CANTO signed an agreement in 1994 formalizing the exchange of technical expertise, documentation, invitations to seminars and meetings, and the like, with AHCIET (the Asociacion Hispana de Centros de Investigacion y Estudios de Telecomunicacions), the largest regional telecom organization in Latin America.

Headquartered in Port of Spain, Trinidad, CANTO has a staff of 7 (full-time equivalents) and an annual budget of about US$1 million. Funding comes from members (about 65 percent) as well as internal initiatives such as consulting, publications, and conferences.

3 Level of Service

Caribbean countries compare favorably with other developing countries in terms of teledensity measured in lines per 100 population. However, this is a crude measure that says little about accessibility to phone service. Many Caribbean phone lines are at businesses, and specifically at tourist and financial services facilities, so density significantly overstates accessibility for most individual residents. Moreover, as Eric Williams, once Prime Minister of Trinidad and Tobago, observed, "What good is it for me to have a telephone on my desk when it doesn't work or the number I am calling does not work."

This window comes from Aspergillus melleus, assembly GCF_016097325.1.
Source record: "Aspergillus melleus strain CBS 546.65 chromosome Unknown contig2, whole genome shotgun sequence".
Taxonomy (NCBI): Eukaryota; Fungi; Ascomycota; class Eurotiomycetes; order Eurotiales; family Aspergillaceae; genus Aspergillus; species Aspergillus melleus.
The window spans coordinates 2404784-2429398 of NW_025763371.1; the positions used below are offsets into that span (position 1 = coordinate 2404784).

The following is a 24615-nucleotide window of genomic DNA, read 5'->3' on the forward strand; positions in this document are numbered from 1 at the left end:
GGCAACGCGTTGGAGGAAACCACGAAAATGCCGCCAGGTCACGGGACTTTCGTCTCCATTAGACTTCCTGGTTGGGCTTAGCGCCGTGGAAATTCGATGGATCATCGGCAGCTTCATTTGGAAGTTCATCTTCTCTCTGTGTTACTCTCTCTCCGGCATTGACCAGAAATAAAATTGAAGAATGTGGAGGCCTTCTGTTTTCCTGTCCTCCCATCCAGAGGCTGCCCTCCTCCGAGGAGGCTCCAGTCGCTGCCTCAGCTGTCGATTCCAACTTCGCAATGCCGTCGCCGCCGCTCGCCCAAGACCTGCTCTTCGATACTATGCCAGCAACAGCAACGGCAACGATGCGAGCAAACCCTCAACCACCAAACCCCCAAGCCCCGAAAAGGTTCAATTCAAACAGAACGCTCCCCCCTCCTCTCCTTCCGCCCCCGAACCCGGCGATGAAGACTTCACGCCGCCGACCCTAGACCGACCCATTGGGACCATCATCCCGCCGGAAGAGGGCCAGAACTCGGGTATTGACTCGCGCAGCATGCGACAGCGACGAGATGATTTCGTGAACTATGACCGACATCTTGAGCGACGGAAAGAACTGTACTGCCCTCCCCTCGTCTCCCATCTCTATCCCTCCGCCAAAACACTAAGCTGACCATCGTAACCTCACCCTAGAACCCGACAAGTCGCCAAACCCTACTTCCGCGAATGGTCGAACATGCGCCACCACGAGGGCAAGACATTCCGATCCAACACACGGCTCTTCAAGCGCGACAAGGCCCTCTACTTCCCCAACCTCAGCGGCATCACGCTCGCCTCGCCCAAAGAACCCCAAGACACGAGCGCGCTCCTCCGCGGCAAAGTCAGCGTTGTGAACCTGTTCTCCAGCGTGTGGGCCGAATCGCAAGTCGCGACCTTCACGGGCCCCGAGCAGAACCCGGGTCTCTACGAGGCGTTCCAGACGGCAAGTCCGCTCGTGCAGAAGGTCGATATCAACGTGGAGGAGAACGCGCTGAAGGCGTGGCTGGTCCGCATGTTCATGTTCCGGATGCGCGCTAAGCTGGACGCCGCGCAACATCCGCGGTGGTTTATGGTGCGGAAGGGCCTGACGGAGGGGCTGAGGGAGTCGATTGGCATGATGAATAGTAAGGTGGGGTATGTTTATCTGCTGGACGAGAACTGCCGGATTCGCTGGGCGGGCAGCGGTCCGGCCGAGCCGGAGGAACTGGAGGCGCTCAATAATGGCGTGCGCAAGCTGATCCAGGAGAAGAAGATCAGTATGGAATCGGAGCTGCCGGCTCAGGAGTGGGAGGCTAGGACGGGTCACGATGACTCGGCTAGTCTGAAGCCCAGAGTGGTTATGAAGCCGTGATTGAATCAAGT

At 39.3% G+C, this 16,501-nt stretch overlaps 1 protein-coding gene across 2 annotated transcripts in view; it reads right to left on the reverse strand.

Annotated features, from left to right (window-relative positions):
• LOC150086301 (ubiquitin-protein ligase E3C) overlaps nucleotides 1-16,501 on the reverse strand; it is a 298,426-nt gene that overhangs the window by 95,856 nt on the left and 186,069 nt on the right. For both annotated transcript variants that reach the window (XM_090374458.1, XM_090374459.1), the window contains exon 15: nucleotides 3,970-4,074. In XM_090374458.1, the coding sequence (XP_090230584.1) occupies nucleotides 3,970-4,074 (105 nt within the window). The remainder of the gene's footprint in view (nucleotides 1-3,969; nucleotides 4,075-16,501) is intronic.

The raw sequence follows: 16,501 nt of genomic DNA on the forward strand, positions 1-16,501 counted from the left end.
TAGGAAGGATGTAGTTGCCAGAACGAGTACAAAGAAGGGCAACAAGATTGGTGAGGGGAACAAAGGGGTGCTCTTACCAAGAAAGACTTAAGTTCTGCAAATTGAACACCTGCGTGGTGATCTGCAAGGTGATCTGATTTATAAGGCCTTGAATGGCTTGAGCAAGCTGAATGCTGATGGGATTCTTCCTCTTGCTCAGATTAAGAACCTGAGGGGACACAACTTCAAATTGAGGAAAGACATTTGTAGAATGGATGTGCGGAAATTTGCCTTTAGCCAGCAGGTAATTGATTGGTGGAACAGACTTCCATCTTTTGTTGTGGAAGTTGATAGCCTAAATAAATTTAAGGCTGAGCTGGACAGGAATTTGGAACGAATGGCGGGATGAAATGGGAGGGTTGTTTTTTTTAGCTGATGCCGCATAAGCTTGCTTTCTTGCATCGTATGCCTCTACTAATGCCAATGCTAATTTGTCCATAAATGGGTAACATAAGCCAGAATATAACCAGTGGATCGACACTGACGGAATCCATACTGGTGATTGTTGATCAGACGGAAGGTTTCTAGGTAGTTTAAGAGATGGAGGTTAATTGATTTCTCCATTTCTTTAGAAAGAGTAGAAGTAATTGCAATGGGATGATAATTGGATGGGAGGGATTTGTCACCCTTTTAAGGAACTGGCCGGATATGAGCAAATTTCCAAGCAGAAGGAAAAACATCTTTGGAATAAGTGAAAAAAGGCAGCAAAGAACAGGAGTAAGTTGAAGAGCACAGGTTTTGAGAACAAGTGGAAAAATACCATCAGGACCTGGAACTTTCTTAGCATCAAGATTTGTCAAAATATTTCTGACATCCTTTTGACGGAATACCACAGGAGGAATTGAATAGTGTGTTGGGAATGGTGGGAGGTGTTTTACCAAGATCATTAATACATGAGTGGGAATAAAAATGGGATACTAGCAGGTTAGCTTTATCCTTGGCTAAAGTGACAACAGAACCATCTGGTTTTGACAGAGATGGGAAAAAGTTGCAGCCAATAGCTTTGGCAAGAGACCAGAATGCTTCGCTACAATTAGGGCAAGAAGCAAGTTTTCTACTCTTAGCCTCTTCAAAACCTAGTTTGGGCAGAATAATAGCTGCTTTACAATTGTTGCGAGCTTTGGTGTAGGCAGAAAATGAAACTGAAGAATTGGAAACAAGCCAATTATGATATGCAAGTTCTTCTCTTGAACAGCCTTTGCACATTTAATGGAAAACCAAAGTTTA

Access to working telephones as a form of "social justice" was first popularized by Rajiv Gandhi when he was prime minister of India. He was, more generally, attempting to improve the infrastructure of rural areas, ending the pattern of technological advances being concentrated in urban centers. His goals included improving rural education, health, and other social services as well as telecommunications. As befits a large, poor country, the initial telephone goal for India was modest: a public phone in each village. This has proven difficult to achieve even in small, poor countries: as of 1995, it had yet to be done in the Dominican Republic, Guyana, Haiti, Jamaica, Mexico, Suriname, Trinidad and Tobago, and Venezuela.

Table 3 provides data on various measures of service.

By the early 1990s over 75 percent of phone lines in the region were digital, with Dominica Telco (owned by Cable & Wireless) being heralded as the first fully digitalized network in the world, although with only some 5,000 lines that is a small-scale boast.